Book Review: The Man Who Smiled

Since I enjoyed Faceless Killers so much, reading a second Henning Mankell book was an easy choice. The Kurt Wallander series is turning out to be a fun one, and not just because I’m a fan of the BBC show.  There are 13 books in the Kurt Wallander series, and though I’m not sure I’ll read them all, I’m keen to read more. Each story is set in Sweden in the 1990s.

The Man Who Smiled begins with Wallander deciding to leave the Ystad Police Department. He’s roaming the beaches, going in and out of a mental and emotional fog. He’s drinking himself to death, really. Post-divorce, post-killing someone in the line of duty, Wallander is a mess. The only solution is retirement and seclusion.

That is, until he is contacted by an old friend who needs his help. Attorney Sten Torstensson begs Wallander to look into his father’s suspicious death. It wasn’t a car accident, as the report says. There was foul play. Wallander rejects the request – can’t he see how distraught and unstable he is? But when Sten Torstensson himself is murdered a week later, Wallander knows something is up and can’t resist finding out the truth.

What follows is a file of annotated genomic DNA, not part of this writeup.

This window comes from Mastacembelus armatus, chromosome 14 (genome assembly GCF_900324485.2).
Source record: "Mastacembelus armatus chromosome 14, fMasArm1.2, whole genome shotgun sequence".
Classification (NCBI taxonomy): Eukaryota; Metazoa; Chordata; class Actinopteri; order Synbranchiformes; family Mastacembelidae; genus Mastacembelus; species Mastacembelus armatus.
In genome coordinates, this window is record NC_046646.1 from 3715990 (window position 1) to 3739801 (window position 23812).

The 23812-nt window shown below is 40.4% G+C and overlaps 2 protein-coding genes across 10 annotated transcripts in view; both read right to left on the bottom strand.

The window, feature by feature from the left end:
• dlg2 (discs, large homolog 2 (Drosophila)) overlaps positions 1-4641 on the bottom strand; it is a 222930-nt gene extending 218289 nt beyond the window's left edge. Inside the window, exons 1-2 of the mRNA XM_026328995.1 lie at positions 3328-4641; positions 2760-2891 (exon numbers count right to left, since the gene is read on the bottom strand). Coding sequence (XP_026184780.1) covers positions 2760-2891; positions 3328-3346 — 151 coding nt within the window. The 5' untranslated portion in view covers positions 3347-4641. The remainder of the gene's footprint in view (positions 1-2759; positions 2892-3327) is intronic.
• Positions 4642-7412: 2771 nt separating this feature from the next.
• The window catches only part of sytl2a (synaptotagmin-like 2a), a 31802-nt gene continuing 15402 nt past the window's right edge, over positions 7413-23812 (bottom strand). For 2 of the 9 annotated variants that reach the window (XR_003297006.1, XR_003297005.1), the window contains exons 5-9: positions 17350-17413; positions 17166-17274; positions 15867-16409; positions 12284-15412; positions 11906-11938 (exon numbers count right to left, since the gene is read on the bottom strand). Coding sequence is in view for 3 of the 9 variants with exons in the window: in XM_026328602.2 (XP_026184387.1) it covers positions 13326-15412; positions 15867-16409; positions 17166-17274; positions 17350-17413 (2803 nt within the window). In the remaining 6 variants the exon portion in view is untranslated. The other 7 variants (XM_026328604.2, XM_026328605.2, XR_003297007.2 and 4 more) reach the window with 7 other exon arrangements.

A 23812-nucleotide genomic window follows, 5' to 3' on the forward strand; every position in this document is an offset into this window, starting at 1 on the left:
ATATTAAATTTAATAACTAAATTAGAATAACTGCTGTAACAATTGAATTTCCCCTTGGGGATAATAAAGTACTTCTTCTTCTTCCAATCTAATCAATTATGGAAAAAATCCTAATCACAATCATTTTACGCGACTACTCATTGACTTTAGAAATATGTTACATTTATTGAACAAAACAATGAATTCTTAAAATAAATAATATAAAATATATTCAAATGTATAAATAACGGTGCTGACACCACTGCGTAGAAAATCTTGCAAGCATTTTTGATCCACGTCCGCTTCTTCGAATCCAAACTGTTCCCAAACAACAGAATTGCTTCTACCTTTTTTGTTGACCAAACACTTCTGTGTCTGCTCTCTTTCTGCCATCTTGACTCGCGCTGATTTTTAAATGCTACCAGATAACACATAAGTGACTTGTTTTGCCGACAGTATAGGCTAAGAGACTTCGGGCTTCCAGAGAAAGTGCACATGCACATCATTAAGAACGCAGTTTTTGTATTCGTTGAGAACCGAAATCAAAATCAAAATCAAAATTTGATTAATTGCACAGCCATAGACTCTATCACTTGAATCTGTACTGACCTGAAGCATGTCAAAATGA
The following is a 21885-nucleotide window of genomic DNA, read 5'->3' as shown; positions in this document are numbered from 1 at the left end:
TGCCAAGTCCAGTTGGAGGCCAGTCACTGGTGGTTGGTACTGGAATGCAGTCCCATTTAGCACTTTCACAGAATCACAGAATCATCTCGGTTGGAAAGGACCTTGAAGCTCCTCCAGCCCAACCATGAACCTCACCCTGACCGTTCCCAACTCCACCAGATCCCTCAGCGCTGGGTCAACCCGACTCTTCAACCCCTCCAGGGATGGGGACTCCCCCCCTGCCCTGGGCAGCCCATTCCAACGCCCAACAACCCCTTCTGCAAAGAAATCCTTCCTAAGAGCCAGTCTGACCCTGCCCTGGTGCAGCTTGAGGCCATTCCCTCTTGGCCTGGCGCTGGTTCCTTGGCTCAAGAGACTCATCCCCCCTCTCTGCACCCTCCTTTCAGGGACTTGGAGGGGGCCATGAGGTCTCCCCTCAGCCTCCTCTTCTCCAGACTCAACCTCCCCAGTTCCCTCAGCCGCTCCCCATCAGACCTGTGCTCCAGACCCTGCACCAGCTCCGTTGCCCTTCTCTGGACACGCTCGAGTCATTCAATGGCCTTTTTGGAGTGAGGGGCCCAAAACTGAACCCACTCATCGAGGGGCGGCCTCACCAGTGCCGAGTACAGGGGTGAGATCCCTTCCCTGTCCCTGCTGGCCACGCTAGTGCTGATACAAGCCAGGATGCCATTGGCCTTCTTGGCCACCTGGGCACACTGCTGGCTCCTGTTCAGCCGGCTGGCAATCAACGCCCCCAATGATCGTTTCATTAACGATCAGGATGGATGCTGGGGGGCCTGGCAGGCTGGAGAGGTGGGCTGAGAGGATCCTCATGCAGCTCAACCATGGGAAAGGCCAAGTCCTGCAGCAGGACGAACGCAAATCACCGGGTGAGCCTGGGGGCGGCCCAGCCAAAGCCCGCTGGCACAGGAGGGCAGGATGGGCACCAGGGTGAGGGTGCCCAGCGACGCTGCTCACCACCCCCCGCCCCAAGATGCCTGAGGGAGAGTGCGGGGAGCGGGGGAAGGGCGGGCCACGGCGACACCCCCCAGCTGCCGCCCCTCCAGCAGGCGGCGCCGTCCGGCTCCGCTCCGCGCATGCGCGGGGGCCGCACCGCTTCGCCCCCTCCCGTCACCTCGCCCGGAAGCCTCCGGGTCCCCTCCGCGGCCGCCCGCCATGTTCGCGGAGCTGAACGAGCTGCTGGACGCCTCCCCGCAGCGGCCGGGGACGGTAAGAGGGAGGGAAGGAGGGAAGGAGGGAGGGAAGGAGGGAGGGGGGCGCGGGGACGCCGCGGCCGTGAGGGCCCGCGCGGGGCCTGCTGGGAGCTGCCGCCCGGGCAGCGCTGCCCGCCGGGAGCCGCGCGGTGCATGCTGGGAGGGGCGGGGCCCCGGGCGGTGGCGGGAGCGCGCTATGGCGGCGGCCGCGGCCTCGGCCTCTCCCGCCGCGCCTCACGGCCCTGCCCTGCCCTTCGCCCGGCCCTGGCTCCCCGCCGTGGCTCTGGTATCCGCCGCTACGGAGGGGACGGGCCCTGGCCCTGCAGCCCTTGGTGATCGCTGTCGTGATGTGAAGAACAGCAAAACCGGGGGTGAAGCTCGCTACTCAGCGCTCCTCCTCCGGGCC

Thus begins the sleuthing process, which is wonderfully old-school and without the gadgets of 21st Century technology. Wallander must follow clues, make calls, go on hunches, and garner the help of his colleagues to find out why both father and son are dead, why their secretary was targeted with a land mine, and who’s following Wallander in the shadows?

The Man Who Smiled isn’t as good as Faceless Killers, but that’s only because the pacing in Faceless Killers was much quicker (which I prefer). There was a lull in The Man Who Smiled when no new clues presented themselves and we were essentially waiting for stuff to happen. Other than that, both stories kept me positing, guessing, and wondering how the crimes would devolve. For a crime thriller, that sort of thread pulling is necessary.

I have one more Henning Mankell book on my shelf – An Event in Autumn – though I’ll save that one for a later date. On to something else.

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